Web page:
behavior of dextrans in water (C.2). Several polysaccharides were investigated by aqueous SEC-LALLS (C23). Several papers regarding aqueous SEC analyses of poly(ethy1ene glycols) (PEG) were published including studies of pure oligo (ethylene glycols) as standards for SEC (C24, identilication of PEG molecular weights in pharmaceutical preparations (C25), investigations of the binding of sodium dodecyl sulfate to PEG (C26), the use of PEG as a probe of poly(acrylonitri1e) membrane pore sizes (C27), and correlations of hydrodynamic characteristics of PEG and poly(vinylpyrrolidone) with SEC retention volume (C28). Pyrenelabeled polyacrylamides were studied by aqueous SEC (C29). SEC-viscometry was used to determine the Mark-Houwink coefficients for fully hydrolyzed poly(viny1 alcohol) in aqueous NaN03 at 35 "C (C30). Several techniques including aqueous SEC were used to characterize the molecular structure and degradation behavior of poly(amido amines) (C31). SEC-LAUS viscometry and SEC coupled to differential refractive index @RI) and conductivity detectors were used to characterize aqueous solutions of carboxymethylcelluloses (C32). SEC was used to study fastcuring phenol-formaldehyde resins (C33) and aging of phenol-formaldehyde resins (C34). Oligo(thiophene-ethylene) derivatives were synthesized using an iterative approach and characterized by SEC (C35), and electrochemically synthesized poly(3alkylthiophene)s were characterized by SEC (C36). An algorithm for optimization of the SEC calibration curve for unknowns was developed and applied to the molecular weight determination of poly(viny1 chloride) (C37). Polyamides were characterized by SEC in hexafluoro-2-propanol containing 0.1%sodium trifluoroacetate, and the determined poly(methyl methacrylate) (PMMA) apparent molecular weights were correlated with absolute number-average molecular weights measured via end group analyses (C38). A variety of fluorine-containing polymers were characterized by SEC including fluoropoly(oxyalky1enes) in 1,1,2-trifluorotrichloroethane (C39), copolymers comprised of vinylidene fluoride (VF) /hexatluoropropylene (HFP) , VF/HFP/tetratluoroethylene (FE) ,VF/HFP/TFE/bromoperfuoropropylene (BPFP) , and VF/ TFE/BPFP/perfluorovinyl methyl ether in tetrahydrofuran (C40) and perfluoro ether compounds on fluorinated gels that were compatible with fluorinated solvents (C41). The SEC elution behaviors of polyamide-imide and polyamic acid in N,N-dimethylformamide were studied as a function of mobile-phase electrolyte content (C42). Several techniques including SEC were used to investigate poly(dimethylsi1oxane) -urea-urethane copolymers containing 1,4benzenedimethanol as a chain extender (C43). Liquid crystalline polymers containing siloxane side chains were studied by a variety of techniques including SEC in methylene chloride (C44). The thermal stabilities of poly(styrene-blockmethyl methacrylate) and poly (styrene-block-ethylene-cpl-buteneblock-methyl methacrylate) were studied by SEC (C45). The conversion of a substituted poly(cyc1ohexadiene) precursor polymer to [email protected]) was investigated by SEC (C469, and the technique was used to characterize star-branched polystyrene (PS) (C47), epoxy-terminated PS (C48), and the kinetics of ultrasonic degradation of PS in toluene solutions (C49). SEC and NMR were used to characterize hydroxy-terminated polybutadienes, and the results were correlated with binder mechanical properties (C50). Ozonolysis followed by SEC was used to analyze the sequence distribution of 1,2 units in a polybutadiene sample containing 57.2%1,2 units (C51). Selective 102R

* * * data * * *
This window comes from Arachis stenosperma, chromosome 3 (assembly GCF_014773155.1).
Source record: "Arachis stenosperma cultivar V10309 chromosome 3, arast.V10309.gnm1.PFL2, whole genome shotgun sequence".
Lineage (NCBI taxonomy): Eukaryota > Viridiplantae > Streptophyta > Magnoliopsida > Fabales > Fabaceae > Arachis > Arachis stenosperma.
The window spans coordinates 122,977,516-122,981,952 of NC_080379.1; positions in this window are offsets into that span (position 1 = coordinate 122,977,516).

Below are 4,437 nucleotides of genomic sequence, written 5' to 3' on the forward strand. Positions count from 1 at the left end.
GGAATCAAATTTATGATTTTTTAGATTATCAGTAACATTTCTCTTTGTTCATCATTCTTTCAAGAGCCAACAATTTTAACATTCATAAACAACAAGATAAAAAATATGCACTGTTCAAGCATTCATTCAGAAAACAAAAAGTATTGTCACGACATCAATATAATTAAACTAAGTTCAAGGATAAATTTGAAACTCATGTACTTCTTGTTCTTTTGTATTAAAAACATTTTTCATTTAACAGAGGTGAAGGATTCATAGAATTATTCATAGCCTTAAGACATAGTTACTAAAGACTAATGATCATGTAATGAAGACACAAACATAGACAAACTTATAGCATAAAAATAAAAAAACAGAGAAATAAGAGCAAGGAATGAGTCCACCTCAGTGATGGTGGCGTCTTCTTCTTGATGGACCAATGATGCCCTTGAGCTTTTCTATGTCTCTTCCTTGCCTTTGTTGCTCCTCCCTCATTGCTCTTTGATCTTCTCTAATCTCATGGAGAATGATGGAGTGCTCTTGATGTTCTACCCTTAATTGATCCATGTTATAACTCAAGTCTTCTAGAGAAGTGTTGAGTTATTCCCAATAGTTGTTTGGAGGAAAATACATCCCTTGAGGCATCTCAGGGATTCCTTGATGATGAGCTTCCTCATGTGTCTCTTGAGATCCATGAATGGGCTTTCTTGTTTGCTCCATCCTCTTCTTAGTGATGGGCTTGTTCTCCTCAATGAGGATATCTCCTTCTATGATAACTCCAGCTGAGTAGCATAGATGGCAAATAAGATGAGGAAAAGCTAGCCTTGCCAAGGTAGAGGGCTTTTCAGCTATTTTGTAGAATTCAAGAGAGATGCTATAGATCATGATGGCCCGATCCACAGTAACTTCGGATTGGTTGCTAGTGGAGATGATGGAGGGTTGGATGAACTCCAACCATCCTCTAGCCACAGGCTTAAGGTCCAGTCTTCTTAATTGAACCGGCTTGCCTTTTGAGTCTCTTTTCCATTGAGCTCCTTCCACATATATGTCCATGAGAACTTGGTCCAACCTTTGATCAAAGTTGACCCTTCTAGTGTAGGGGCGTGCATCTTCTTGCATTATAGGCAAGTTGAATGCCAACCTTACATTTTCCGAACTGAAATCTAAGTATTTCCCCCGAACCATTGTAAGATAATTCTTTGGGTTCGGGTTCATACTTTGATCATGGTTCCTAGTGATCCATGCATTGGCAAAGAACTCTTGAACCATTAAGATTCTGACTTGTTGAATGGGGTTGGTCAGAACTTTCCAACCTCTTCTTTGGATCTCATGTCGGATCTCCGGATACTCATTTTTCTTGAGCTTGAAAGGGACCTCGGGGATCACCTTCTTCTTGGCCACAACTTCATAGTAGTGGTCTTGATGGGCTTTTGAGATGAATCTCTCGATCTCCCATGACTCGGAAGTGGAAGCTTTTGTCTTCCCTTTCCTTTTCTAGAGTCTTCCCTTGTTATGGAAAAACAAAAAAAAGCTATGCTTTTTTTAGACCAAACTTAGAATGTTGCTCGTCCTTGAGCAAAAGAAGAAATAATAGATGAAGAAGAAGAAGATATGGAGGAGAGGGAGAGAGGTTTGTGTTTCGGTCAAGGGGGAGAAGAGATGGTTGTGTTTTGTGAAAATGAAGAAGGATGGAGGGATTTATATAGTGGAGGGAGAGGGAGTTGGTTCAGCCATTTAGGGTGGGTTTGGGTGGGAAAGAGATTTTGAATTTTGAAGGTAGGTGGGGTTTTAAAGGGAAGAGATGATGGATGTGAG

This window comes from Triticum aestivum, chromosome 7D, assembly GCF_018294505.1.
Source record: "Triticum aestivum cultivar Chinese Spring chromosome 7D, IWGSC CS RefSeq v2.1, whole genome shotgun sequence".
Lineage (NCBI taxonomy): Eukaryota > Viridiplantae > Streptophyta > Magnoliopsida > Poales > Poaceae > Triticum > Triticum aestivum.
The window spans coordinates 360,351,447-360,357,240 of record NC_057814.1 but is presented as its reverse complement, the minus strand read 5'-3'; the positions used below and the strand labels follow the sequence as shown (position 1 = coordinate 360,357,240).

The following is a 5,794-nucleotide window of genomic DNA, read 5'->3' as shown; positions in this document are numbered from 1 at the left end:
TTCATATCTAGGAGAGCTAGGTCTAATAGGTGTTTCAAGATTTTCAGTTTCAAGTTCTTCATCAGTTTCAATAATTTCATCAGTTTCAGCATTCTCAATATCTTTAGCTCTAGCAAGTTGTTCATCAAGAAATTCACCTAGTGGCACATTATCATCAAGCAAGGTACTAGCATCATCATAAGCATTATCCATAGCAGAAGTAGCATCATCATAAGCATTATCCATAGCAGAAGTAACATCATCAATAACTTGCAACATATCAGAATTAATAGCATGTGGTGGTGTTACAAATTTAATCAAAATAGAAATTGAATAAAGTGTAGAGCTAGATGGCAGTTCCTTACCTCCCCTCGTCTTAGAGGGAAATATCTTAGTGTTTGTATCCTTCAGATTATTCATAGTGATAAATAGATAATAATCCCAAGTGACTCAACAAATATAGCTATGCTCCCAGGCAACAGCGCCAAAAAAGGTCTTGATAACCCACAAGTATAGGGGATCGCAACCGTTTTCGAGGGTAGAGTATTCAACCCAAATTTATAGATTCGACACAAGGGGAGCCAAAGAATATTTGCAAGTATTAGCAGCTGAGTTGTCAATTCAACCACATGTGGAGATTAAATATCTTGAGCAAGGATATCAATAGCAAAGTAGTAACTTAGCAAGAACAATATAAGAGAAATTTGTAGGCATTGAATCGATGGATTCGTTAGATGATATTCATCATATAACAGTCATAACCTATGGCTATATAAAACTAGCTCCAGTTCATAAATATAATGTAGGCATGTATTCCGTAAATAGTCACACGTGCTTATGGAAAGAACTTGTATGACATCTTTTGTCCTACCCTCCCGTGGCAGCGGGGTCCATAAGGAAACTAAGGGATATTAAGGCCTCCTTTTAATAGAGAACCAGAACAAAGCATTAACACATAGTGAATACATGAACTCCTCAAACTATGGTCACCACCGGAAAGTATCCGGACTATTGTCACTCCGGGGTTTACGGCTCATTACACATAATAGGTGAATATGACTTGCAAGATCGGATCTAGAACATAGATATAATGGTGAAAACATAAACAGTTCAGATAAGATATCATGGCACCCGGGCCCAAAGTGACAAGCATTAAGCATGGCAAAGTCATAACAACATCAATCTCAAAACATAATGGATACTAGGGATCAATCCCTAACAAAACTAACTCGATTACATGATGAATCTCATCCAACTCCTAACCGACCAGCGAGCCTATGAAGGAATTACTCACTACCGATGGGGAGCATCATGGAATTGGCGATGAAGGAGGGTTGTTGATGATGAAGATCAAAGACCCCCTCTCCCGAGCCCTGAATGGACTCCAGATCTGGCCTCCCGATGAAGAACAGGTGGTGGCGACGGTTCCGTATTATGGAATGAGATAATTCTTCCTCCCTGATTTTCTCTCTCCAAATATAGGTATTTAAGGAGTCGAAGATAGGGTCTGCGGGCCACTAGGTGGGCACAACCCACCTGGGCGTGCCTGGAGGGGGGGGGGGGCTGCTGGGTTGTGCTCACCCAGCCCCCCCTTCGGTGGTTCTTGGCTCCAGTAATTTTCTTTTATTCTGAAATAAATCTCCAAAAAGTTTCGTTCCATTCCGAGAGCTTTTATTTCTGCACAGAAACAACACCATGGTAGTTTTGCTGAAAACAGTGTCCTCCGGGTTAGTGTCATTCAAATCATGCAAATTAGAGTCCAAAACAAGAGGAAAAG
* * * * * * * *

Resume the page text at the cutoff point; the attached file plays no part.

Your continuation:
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ozonolysis followed by SEC was also used to determine the crystalline stem length and stem length distribution in truns-1,4 polyisoprene (C52). Techniques were developed and applied to the characterization of SRM 1480, a low molecular weight polyurethane standard for SEC calibration (C53). The effects of stoichiometry and monomer type on polyurethane prepolymer reaction kinetics were studied by SEC characterization of quenched samples (C54). Molecular weights of polyaniliies, in the emarldine and leucoemarldine base forms, were studied by SEC (C55C57). High-temperature SEC was used to determine apparent molecular weight distributions of anionically polymerized ethylene (C58), poly(pheny1ene sulfide) in 1-cyclohexyl-2-pyrrolidinoneat 210 "C (C59), and anionically polymerized 4vinylpyridine and block copolymers of 4vinylpyridme and methacrylates in N-methyl-2-pyrrolidinone at 90 "C (C60). High-temperature SEC chromatograms of high-density polyethylene were deconvoluted into a series of Flory distributions (C61). Temperature-rising elution fractionation (TREF)-SEC was applied to impact-resistant polypropylenes containing poly(ethy1eneco-propylene) (C62). A vortex mixer was used to expedite the sample preparation for high-temperature SEC characterization of polyolefins (C63). Several papers concerning SEC of PEG and PEG copolymers were published including studies of the molecular mass dependence of preferential solvation of PEGS in chloroform/ethanol mixtures of varying composition (C64), the elution behavior of PEG from a hydrophilic gel packing in a variety of mobile phases (C65), and apparent molecular weight distributions of PEG/poly(propylene glycol) copolymers (C66). A procedure for SEC calibration was developed for, and applied to, determination of molecular weight distributions of poly(imidesiloxane) copolymers (C67). Fast-atom bombardment mass spectroscopy and SEC were used to characterize moderately sized dendritic macromolecules based on the 1,3-diaminopropan-2-01 pivotal molecule (C68). High-temperature SEC coupled to IT-IR was studied extensively and applied to ethylene/propylene copolymers (C69), and homopolymers and blends of PS, polyethylene, and polypropylene (C70). TREF fractions of ethyleneh-butene copolymers were characterized by SEC, off-line IT-IR, and other techniques (C71). SEGIT-IR was used to determine the compositions of PS/PMMA blends as a function of SEC retention volume (C72). SEC employing dual-concentration detectors was used to determine the bulk composition and composition versus retention volume for block copolymers of polyacenaphthylene-polyisobutylene (C73), and PEG/poly(propylene glycol) blends (C74). SEC coupled to UV/visible spectroscopy was used to study color formation in styrene-acrylonitrile copolymers (C75) and the incorporation of methyl vinyl ketone in copolymers with styrene (C769. A FT-Raman detector for SEC was developed and applied to the microstructural characterization of polybutadiene, but the overall sensitivity of the detector was too poor to provide quantitative information on polybutadienes eluting from an SEC column (C77). The effects of operating conditions, including flow rate and column packing particle size, for determining the molecular weight distributions of high molecular weight polyethylenes (C78) and the solution-phase degradation of poly(phenylacety1ene) in THF solutions were studied by SEC-LALLS (C79). A new mobile phase comprised of methylene chloride and dichloroacetic acid was used for SEC-LALLS studies of poly(ethy1ene terephthalate) (C80) and